Sydney is a vibrant city that melds its English historical roots with its growing international population. The result is a melting pot of cultures and people that make Sydney the fun and easy-going city that it is today.

Read on to find out what to do in a weekend in Sydney, Australia.


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Friday Evening

A neighborhood originally settled by convicts, The Rocks contains many old brick buildings which now house art galleries, cafes and other trendy eateries. Historic walking tours wind through the narrow alley ways and provide a glimpse into its past.


For a dose of culture, The Museum of Contemporary Art exhibits some of the world’s best modern art.


Displays from Australian artists as well as international artists are shown in this unique art deco building.


The most iconic structure in Sydney is no doubt the Sydney Opera House. Construction began in 1959 and today the Sydney Opera House is the symbol of Sydney.


Located in Circular Quay, the building is arguably the most photographed attraction in Sydney.


Tours of the interior are available, but even better yet – see a show to get the true Sydney Opera House experience. Have a drink at the Opera Bar for the one of the best views in town.


Saturday Morning

Sydney has several historical museums under the Living History Museum umbrella. Start your educational tour at the Museum of Sydney, not far from Circular Quay. It is built on the grounds of the former government house, once looking over the harbor. The museum contains exhibits on Sydney’s founding as penal colony and the key figures that shaped the city into what it is today. You’ll get a laugh out of the drastic measures Governor Phillip used to engage with the aborigines.


Not to be missed is the Justice & Police Museum a few blocks away. Housed in police courthouses dating from 1856, the museum focuses on the criminals and law enforcement officers that kept them in check. Reading the police reports and viewing old crime scene photos is like watching an episode of Law & Order!

The Queen Victoria Building was built in 1898 as a monument to its namesake. The interior features a beautiful stained glass dome, a stunning centerpiece clock and intricate tiling and details throughout. Today the building holds a range of clothing and jewelry stores, cafes and restaurants.


On the other side of the spectrum, Paddy’s Markets in Chinatown may remind you of a night market in Asia. It is the place to go to get your Sydney souvenirs. Rows and rows of stalls selling everything from t-shirts, boomerangs and electronics are up for sale. It’s a bargain shopper’s paradise!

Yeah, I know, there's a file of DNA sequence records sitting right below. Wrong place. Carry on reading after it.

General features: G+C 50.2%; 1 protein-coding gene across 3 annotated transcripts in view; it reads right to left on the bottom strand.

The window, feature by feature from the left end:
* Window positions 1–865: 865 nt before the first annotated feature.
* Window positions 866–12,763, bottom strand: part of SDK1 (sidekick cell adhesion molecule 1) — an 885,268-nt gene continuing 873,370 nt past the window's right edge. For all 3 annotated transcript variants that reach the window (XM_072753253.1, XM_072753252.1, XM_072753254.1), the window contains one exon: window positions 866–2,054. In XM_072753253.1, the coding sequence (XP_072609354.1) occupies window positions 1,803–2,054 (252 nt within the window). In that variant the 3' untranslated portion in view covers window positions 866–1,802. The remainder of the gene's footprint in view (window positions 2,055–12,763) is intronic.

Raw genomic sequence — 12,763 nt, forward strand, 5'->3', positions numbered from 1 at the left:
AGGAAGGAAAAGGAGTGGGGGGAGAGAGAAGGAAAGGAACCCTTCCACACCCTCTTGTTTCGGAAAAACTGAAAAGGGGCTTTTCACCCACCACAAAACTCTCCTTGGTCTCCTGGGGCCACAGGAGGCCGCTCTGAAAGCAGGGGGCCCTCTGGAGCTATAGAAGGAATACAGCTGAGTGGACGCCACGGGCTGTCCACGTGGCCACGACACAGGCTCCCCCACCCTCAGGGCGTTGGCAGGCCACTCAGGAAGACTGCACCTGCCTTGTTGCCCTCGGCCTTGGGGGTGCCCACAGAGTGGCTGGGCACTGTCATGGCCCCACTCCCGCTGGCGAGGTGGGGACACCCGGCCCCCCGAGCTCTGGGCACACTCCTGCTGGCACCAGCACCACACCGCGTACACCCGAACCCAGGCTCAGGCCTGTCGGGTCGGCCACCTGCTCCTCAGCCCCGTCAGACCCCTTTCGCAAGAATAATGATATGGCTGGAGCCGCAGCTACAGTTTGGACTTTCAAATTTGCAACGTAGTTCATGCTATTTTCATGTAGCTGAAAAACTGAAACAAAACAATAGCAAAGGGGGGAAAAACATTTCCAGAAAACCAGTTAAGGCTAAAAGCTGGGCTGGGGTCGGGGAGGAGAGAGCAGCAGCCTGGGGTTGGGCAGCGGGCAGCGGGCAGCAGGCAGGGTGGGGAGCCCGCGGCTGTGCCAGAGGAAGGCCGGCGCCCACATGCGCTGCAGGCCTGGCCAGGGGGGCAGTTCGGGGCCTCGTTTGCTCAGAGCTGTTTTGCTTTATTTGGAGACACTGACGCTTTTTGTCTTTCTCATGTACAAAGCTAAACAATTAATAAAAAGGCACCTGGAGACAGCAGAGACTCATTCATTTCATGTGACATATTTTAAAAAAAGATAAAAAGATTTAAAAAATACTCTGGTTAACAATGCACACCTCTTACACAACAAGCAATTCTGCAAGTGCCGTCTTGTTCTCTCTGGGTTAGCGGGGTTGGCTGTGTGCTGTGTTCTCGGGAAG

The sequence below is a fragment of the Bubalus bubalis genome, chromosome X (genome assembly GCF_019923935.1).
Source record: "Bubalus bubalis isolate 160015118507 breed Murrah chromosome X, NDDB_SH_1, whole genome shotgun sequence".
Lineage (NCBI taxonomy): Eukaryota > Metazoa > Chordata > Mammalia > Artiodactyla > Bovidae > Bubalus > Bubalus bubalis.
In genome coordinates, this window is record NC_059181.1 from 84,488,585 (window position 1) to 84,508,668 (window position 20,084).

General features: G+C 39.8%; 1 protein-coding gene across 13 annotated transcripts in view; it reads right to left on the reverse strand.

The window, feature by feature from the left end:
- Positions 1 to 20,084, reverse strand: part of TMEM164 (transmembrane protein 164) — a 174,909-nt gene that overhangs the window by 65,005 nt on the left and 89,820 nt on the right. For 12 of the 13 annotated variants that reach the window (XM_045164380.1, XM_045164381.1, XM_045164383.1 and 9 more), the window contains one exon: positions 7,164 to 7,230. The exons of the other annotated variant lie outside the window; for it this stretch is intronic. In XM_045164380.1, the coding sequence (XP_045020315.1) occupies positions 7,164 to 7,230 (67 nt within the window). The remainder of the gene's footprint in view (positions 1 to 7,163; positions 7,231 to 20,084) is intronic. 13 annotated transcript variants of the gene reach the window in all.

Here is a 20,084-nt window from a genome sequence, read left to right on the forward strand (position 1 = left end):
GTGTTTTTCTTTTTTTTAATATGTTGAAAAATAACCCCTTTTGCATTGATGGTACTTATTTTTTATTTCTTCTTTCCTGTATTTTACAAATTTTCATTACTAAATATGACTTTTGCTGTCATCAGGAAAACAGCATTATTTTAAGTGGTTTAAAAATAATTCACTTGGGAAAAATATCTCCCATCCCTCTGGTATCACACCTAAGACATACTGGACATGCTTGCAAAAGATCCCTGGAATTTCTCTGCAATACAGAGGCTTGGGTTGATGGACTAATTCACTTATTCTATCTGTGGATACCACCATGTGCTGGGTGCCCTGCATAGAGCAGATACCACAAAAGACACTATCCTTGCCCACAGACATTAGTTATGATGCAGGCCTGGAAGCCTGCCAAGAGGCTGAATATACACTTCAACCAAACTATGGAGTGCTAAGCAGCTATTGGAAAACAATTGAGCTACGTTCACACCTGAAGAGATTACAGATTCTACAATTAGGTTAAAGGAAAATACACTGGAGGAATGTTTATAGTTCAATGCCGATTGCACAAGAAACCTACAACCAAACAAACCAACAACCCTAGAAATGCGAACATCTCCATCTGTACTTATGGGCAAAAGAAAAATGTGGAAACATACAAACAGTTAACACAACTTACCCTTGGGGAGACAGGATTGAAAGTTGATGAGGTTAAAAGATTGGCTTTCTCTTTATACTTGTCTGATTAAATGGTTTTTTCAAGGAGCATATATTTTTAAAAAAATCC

Sydney’s Chinatown has an eclectic mix of cuisine from all around Asia. On Dixon Street you’ll find restaurants featuring cuisine from Singapore, Malaysia, Thailand and more. It’s the perfect place to grab a bite to eat.

Saturday Afternoon

Take a stroll through Hyde Park, Sydney’s grandest green space. In the center is the Archibald Fountain and at the southern end is the ANZAC Memorial, a monument to World War I’s fallen heroes. Next to the park is St. Mary’s Cathedral, a magnificent gothic cathedral founded in 1821.


On the other side of the park is the Hyde Park Barracks Museum. Built in 1819 by convicts, the museum provides a fascinating look into Sydney’s convict history. Over 160,000 convicts were banished from Britain to Australia between 1788 and 1869. In fact, today it is believed that 1 in 10 Australian has a convict ancestor.


At Hyde Park Barracks, more than 50,000 convicts passed through its gates between 1819 and 1848. Now a UNESCO World Heritage landmark and museum, the collection contains artifacts uncovered beneath the floorboards that provide a look into what life was like for its inhabitants.


Saturday Evening

For buzzy eateries and trendy bars, head to the edgy neighborhood of Kings Cross. You’ll find loads of restaurants with outdoor seating for the best people watching. Grab a tiramisu gelato at Gelato Messina and a nightcap at Eau De Vie, an old-school cocktail bar inside the Kirketon Hotel.

Sunday Morning

The massive Art Gallery of New South Wales is one of Australia’s leading art museums. Within its walls is an impressive collection of Australian, European, Asian and contemporary works, as well as displays of Aboriginal and Torres Strait Islander art. Best of all, entrance is free!


Sunday Afternoon

For families, Darling Harbor is the place to go. Here you’ll find all of your typical tourist attractions like Madame Tussauds, Hard Rock Cafe, Sea Life Sydney Aquarium and Wild Life Sydney Zoo. As an alternative, visit the Australian National Maritime Museum.


In addition to permanent exhibits on the European explorers who came to Australia and artifacts from Sydney’s naval history, visitors can tour a full-scale replica of Captain Cook’s HMB Endeavor.


Sydney is blessed with miles of waterfront and all kinds of watercraft from sailboats to naval ships dot the clear blue water. Take Sydney by sea with Captain Cook’s Sunset Harbor Cruise along the waterfront.


Beginning at Darling Harbor, the cruise takes you past Luna Park, The Rocks, Barangaroo Reserve, and the swanky Potts Point. Of course, the cruise passes under The Harbor Bridge and in front of the Sydney Opera House. These million dollar views can not be beat!


A cheaper alternative is to take one of Sydney’s many public ferries. The ferries run throughout the day departing from Circular Quay. One of the most popular routes is the 30 minute ride to Manly Beach, a surfing haven north of Sydney. On Sundays, public transportation fares cap at $2.50 so you can get a ferry ride and a view for next to nothing.



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